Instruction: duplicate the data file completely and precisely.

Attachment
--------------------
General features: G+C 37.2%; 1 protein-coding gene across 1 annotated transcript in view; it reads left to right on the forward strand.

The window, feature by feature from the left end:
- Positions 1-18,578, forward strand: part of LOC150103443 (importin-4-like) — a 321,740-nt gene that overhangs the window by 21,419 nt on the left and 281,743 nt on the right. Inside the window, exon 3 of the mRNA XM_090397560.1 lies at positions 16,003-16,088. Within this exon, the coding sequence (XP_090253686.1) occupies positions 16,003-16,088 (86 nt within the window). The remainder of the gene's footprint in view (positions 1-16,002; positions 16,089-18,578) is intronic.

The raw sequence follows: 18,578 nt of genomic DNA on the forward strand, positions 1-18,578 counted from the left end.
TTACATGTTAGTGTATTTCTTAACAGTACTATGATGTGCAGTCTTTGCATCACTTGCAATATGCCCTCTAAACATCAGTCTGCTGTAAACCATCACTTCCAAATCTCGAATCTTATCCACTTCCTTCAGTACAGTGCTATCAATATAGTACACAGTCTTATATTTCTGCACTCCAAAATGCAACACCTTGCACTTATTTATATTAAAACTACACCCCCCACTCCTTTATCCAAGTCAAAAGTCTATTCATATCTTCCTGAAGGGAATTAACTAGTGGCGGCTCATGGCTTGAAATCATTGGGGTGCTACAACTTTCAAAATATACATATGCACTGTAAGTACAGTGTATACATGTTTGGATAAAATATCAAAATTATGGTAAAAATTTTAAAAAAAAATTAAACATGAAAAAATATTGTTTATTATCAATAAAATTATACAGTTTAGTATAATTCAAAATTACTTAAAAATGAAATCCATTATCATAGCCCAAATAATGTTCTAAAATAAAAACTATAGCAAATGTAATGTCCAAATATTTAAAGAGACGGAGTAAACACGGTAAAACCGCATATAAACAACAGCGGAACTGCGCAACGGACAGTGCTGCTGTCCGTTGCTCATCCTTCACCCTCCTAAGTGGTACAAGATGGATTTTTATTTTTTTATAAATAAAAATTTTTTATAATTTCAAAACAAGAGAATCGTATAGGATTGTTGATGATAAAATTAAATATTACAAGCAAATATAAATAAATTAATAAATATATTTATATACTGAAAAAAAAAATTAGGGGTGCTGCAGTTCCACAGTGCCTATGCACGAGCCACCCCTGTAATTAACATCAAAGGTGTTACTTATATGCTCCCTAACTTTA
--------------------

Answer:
General features: G+C 37.2%; 1 protein-coding gene across 1 annotated transcript in view; it reads left to right on the forward strand.

The window, feature by feature from the left end:
- Positions 1-18,578, forward strand: part of LOC150103443 (importin-4-like) — a 321,740-nt gene that overhangs the window by 21,419 nt on the left and 281,743 nt on the right. Inside the window, exon 3 of the mRNA XM_090397560.1 lies at positions 16,003-16,088. Within this exon, the coding sequence (XP_090253686.1) occupies positions 16,003-16,088 (86 nt within the window). The remainder of the gene's footprint in view (positions 1-16,002; positions 16,089-18,578) is intronic.

The raw sequence follows: 18,578 nt of genomic DNA on the forward strand, positions 1-18,578 counted from the left end.
TTACATGTTAGTGTATTTCTTAACAGTACTATGATGTGCAGTCTTTGCATCACTTGCAATATGCCCTCTAAACATCAGTCTGCTGTAAACCATCACTTCCAAATCTCGAATCTTATCCACTTCCTTCAGTACAGTGCTATCAATATAGTACACAGTCTTATATTTCTGCACTCCAAAATGCAACACCTTGCACTTATTTATATTAAAACTACACCCCCCACTCCTTTATCCAAGTCAAAAGTCTATTCATATCTTCCTGAAGGGAATTAACTAGTGGCGGCTCATGGCTTGAAATCATTGGGGTGCTACAACTTTCAAAATATACATATGCACTGTAAGTACAGTGTATACATGTTTGGATAAAATATCAAAATTATGGTAAAAATTTTAAAAAAAAATTAAACATGAAAAAATATTGTTTATTATCAATAAAATTATACAGTTTAGTATAATTCAAAATTACTTAAAAATGAAATCCATTATCATAGCCCAAATAATGTTCTAAAATAAAAACTATAGCAAATGTAATGTCCAAATATTTAAAGAGACGGAGTAAACACGGTAAAACCGCATATAAACAACAGCGGAACTGCGCAACGGACAGTGCTGCTGTCCGTTGCTCATCCTTCACCCTCCTAAGTGGTACAAGATGGATTTTTATTTTTTTATAAATAAAAATTTTTTATAATTTCAAAACAAGAGAATCGTATAGGATTGTTGATGATAAAATTAAATATTACAAGCAAATATAAATAAATTAATAAATATATTTATATACTGAAAAAAAAAATTAGGGGTGCTGCAGTTCCACAGTGCCTATGCACGAGCCACCCCTGTAATTAACATCAAAGGTGTTACTTATATGCTCCCTAACTTTA